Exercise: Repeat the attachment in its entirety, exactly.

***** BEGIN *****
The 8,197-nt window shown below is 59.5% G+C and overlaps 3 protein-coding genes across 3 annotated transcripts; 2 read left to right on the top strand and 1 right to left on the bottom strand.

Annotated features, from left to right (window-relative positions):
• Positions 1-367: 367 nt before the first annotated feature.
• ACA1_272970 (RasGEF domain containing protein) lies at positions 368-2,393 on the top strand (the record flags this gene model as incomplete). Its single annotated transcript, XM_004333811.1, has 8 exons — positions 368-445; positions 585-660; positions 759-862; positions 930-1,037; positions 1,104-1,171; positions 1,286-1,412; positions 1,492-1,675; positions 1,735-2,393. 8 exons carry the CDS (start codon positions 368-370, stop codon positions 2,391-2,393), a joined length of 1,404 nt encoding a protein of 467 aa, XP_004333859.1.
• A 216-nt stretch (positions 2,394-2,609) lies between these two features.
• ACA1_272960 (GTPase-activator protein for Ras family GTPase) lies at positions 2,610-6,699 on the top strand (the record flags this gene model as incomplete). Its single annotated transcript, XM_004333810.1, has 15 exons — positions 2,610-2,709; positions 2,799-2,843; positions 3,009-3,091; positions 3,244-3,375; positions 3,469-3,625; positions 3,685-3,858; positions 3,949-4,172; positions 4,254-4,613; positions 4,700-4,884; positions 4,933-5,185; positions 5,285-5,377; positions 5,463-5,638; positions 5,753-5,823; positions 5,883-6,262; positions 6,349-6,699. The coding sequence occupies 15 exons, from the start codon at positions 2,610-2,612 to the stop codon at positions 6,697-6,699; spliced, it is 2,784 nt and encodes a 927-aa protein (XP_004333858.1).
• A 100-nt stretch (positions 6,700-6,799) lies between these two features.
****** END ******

The 8,197-nt window shown below is 59.5% G+C and overlaps 3 protein-coding genes across 3 annotated transcripts; 2 read left to right on the top strand and 1 right to left on the bottom strand.

Annotated features, from left to right (window-relative positions):
• Positions 1-367: 367 nt before the first annotated feature.
• ACA1_272970 (RasGEF domain containing protein) lies at positions 368-2,393 on the top strand (the record flags this gene model as incomplete). Its single annotated transcript, XM_004333811.1, has 8 exons — positions 368-445; positions 585-660; positions 759-862; positions 930-1,037; positions 1,104-1,171; positions 1,286-1,412; positions 1,492-1,675; positions 1,735-2,393. 8 exons carry the CDS (start codon positions 368-370, stop codon positions 2,391-2,393), a joined length of 1,404 nt encoding a protein of 467 aa, XP_004333859.1.
• A 216-nt stretch (positions 2,394-2,609) lies between these two features.
• ACA1_272960 (GTPase-activator protein for Ras family GTPase) lies at positions 2,610-6,699 on the top strand (the record flags this gene model as incomplete). Its single annotated transcript, XM_004333810.1, has 15 exons — positions 2,610-2,709; positions 2,799-2,843; positions 3,009-3,091; positions 3,244-3,375; positions 3,469-3,625; positions 3,685-3,858; positions 3,949-4,172; positions 4,254-4,613; positions 4,700-4,884; positions 4,933-5,185; positions 5,285-5,377; positions 5,463-5,638; positions 5,753-5,823; positions 5,883-6,262; positions 6,349-6,699. The coding sequence occupies 15 exons, from the start codon at positions 2,610-2,612 to the stop codon at positions 6,697-6,699; spliced, it is 2,784 nt and encodes a 927-aa protein (XP_004333858.1).
• A 100-nt stretch (positions 6,700-6,799) lies between these two features.